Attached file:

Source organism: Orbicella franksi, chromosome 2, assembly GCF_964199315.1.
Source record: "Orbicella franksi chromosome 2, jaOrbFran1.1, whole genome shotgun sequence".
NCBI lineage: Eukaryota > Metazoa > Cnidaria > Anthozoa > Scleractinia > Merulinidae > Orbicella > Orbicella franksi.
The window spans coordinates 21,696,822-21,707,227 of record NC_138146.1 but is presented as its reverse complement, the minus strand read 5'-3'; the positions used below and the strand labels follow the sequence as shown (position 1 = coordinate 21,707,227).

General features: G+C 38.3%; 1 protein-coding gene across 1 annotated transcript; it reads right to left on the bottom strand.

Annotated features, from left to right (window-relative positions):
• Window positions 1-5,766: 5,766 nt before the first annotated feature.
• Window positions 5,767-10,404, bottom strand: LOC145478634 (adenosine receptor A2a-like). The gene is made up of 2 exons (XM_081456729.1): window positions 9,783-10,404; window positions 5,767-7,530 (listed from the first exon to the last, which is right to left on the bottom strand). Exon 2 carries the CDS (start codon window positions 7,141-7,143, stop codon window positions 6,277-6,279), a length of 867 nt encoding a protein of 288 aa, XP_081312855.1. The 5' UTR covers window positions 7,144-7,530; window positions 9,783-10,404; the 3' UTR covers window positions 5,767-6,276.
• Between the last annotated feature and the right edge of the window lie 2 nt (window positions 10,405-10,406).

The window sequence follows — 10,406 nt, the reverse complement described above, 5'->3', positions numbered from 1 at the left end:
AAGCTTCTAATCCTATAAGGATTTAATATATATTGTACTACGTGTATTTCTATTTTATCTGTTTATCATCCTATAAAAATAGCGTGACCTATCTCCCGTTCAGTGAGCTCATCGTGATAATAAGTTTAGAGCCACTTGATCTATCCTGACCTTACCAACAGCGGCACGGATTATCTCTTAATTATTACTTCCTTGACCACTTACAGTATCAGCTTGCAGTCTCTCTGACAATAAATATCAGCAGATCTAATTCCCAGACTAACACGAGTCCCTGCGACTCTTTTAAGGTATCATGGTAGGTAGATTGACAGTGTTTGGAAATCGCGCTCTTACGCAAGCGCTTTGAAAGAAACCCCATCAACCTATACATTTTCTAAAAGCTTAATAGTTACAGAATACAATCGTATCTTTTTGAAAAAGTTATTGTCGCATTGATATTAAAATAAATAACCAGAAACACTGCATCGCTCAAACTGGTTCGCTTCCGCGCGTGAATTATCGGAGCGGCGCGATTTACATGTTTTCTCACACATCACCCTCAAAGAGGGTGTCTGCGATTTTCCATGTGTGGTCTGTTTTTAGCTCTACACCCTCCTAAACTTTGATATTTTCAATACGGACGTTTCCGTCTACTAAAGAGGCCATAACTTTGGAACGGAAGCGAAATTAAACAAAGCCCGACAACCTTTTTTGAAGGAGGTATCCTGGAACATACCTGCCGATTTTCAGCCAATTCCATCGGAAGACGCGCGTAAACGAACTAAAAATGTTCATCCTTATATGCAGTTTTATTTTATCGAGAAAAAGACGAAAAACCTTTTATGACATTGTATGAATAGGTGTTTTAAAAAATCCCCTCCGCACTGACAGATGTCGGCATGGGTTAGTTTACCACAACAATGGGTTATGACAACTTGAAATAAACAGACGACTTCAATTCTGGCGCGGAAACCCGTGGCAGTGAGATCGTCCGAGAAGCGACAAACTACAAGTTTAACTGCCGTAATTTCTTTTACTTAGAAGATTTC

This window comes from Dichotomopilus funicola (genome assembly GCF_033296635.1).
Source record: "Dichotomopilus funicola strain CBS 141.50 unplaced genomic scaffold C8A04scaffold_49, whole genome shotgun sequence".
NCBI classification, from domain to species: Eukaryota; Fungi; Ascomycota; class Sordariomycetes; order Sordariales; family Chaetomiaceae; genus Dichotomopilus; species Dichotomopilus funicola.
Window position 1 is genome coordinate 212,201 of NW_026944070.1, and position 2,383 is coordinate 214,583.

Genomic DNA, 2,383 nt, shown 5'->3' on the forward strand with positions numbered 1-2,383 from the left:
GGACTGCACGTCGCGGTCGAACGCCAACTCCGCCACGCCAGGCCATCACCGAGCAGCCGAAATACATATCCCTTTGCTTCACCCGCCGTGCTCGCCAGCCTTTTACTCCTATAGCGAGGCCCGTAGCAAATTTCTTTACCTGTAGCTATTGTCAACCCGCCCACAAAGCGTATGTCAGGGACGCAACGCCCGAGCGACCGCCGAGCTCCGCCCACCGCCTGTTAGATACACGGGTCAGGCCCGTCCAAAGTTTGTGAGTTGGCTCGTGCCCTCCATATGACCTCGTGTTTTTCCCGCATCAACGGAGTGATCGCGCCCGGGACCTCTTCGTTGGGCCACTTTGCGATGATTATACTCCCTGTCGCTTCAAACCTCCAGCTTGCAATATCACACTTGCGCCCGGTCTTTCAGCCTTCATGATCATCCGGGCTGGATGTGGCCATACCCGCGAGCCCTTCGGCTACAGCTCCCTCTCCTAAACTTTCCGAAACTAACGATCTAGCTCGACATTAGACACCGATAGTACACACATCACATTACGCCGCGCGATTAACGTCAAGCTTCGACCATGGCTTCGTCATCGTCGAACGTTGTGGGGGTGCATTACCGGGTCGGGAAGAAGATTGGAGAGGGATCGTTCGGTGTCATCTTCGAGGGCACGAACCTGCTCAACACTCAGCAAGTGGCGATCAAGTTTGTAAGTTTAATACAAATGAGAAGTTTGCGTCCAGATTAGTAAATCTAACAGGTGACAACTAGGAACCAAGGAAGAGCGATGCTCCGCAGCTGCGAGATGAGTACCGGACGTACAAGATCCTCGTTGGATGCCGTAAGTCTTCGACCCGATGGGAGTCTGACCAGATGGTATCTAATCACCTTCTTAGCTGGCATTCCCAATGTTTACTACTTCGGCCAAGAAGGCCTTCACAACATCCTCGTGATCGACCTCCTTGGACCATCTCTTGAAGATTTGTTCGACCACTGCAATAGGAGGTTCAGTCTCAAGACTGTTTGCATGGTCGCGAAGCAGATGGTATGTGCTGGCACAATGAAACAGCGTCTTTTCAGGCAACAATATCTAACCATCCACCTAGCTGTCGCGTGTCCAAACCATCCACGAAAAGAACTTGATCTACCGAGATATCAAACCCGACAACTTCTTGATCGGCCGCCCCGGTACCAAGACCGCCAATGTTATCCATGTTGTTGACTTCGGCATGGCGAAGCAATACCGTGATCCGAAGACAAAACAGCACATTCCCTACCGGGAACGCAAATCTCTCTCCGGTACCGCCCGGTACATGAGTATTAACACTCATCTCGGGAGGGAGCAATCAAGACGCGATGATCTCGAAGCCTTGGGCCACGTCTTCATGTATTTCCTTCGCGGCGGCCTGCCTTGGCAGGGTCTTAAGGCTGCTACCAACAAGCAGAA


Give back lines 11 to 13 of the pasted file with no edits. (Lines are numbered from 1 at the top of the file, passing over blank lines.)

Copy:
AAGCTTCTAATCCTATAAGGATTTAATATATATTGTACTACGTGTATTTCTATTTTATCTGTTTATCATCCTATAAAAATAGCGTGACCTATCTCCCGTTCAGTGAGCTCATCGTGATAATAAGTTTAGAGCCACTTGATCTATCCTGACCTTACCAACAGCGGCACGGATTATCTCTTAATTATTACTTCCTTGACCACTTACAGTATCAGCTTGCAGTCTCTCTGACAATAAATATCAGCAGATCTAATTCCCAGACTAACACGAGTCCCTGCGACTCTTTTAAGGTATCATGGTAGGTAGATTGACAGTGTTTGGAAATCGCGCTCTTACGCAAGCGCTTTGAAAGAAACCCCATCAACCTATACATTTTCTAAAAGCTTAATAGTTACAGAATACAATCGTATCTTTTTGAAAAAGTTATTGTCGCATTGATATTAAAATAAATAACCAGAAACACTGCATCGCTCAAACTGGTTCGCTTCCGCGCGTGAATTATCGGAGCGGCGCGATTTACATGTTTTCTCACACATCACCCTCAAAGAGGGTGTCTGCGATTTTCCATGTGTGGTCTGTTTTTAGCTCTACACCCTCCTAAACTTTGATATTTTCAATACGGACGTTTCCGTCTACTAAAGAGGCCATAACTTTGGAACGGAAGCGAAATTAAACAAAGCCCGACAACCTTTTTTGAAGGAGGTATCCTGGAACATACCTGCCGATTTTCAGCCAATTCCATCGGAAGACGCGCGTAAACGAACTAAAAATGTTCATCCTTATATGCAGTTTTATTTTATCGAGAAAAAGACGAAAAACCTTTTATGACATTGTATGAATAGGTGTTTTAAAAAATCCCCTCCGCACTGACAGATGTCGGCATGGGTTAGTTTACCACAACAATGGGTTATGACAACTTGAAATAAACAGACGACTTCAATTCTGGCGCGGAAACCCGTGGCAGTGAGATCGTCCGAGAAGCGACAAACTACAAGTTTAACTGCCGTAATTTCTTTTACTTAGAAGATTTC

This window comes from Dichotomopilus funicola (genome assembly GCF_033296635.1).
Source record: "Dichotomopilus funicola strain CBS 141.50 unplaced genomic scaffold C8A04scaffold_49, whole genome shotgun sequence".